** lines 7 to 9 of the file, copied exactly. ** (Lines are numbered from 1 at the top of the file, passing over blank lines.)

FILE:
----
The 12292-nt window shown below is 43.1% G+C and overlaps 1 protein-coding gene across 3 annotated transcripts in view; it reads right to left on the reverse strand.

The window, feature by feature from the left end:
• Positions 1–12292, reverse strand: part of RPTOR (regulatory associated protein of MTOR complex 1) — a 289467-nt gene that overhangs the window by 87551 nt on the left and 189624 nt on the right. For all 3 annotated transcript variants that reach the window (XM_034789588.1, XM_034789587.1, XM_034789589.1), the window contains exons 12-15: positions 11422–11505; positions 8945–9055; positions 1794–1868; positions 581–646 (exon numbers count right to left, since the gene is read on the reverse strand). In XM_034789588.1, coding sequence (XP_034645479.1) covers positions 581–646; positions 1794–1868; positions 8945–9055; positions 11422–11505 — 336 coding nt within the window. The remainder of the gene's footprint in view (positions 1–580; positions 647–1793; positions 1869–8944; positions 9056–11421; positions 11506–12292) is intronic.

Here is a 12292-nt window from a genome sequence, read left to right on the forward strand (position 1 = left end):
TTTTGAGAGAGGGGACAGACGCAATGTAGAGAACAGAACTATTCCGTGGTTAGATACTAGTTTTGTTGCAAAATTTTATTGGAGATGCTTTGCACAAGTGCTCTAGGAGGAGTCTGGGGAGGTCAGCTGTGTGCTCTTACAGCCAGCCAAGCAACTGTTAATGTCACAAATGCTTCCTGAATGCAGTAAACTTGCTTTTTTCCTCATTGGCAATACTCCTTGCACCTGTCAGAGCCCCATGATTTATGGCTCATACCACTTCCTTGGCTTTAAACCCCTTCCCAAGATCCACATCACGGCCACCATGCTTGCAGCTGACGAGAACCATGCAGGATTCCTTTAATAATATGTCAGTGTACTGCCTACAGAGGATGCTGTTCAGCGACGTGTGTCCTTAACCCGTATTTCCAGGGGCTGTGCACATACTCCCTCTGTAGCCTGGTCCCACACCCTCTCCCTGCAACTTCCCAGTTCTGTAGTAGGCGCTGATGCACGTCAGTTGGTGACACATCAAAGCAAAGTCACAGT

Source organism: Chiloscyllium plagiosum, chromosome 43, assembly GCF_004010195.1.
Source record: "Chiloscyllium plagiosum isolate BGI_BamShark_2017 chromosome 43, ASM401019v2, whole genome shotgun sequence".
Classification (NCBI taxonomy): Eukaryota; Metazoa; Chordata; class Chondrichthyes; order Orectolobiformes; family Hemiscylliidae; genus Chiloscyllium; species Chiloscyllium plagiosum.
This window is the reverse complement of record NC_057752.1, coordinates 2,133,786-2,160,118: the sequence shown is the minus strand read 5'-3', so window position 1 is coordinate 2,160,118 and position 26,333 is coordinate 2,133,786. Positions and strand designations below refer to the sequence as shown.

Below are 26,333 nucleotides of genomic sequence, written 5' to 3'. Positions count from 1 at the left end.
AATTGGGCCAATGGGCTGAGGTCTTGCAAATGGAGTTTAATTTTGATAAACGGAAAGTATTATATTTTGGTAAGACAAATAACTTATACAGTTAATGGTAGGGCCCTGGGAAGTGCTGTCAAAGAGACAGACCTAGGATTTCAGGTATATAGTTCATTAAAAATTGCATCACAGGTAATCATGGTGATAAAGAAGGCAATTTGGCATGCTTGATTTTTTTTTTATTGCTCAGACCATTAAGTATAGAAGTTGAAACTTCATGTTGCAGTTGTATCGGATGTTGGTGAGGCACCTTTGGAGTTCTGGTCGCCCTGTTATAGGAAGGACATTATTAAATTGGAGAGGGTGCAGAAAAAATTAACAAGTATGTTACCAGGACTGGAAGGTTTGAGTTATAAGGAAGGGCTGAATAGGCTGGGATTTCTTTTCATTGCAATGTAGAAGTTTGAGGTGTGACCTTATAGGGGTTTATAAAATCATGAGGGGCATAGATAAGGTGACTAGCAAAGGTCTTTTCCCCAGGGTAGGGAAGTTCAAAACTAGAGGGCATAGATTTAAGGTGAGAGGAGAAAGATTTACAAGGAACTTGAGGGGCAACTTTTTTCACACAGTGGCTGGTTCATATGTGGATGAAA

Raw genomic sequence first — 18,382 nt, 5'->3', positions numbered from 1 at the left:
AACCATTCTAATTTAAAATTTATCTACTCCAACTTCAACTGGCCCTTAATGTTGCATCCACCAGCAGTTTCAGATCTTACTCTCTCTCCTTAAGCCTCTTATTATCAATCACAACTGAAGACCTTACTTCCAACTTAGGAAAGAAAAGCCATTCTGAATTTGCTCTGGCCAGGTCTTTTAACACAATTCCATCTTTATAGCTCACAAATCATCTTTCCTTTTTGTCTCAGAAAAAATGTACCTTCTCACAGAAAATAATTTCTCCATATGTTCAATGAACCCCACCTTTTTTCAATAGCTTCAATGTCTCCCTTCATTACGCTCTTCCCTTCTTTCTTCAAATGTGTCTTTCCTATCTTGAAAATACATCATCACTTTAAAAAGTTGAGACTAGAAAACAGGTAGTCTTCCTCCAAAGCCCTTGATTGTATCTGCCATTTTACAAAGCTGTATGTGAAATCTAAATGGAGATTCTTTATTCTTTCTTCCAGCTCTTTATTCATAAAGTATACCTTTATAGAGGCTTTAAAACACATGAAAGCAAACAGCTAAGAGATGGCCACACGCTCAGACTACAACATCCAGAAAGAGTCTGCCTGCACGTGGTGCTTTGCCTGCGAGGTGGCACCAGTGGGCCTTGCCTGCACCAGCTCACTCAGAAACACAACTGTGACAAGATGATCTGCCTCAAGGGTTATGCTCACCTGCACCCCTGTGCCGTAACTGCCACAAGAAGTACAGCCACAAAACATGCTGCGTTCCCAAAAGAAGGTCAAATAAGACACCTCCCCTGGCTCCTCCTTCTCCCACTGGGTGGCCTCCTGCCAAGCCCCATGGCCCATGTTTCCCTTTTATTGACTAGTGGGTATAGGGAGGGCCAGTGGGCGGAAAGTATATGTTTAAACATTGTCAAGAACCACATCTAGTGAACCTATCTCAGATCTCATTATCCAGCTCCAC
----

Source record: "Chiloscyllium plagiosum isolate BGI_BamShark_2017 chromosome 43, ASM401019v2, whole genome shotgun sequence".
Classification (NCBI taxonomy): Eukaryota; Metazoa; Chordata; class Chondrichthyes; order Orectolobiformes; family Hemiscylliidae; genus Chiloscyllium; species Chiloscyllium plagiosum.
This window is the reverse complement of record NC_057752.1, coordinates 2,133,786-2,160,118: the sequence shown is the minus strand read 5'-3', so window position 1 is coordinate 2,160,118 and position 26,333 is coordinate 2,133,786. Positions and strand designations below refer to the sequence as shown.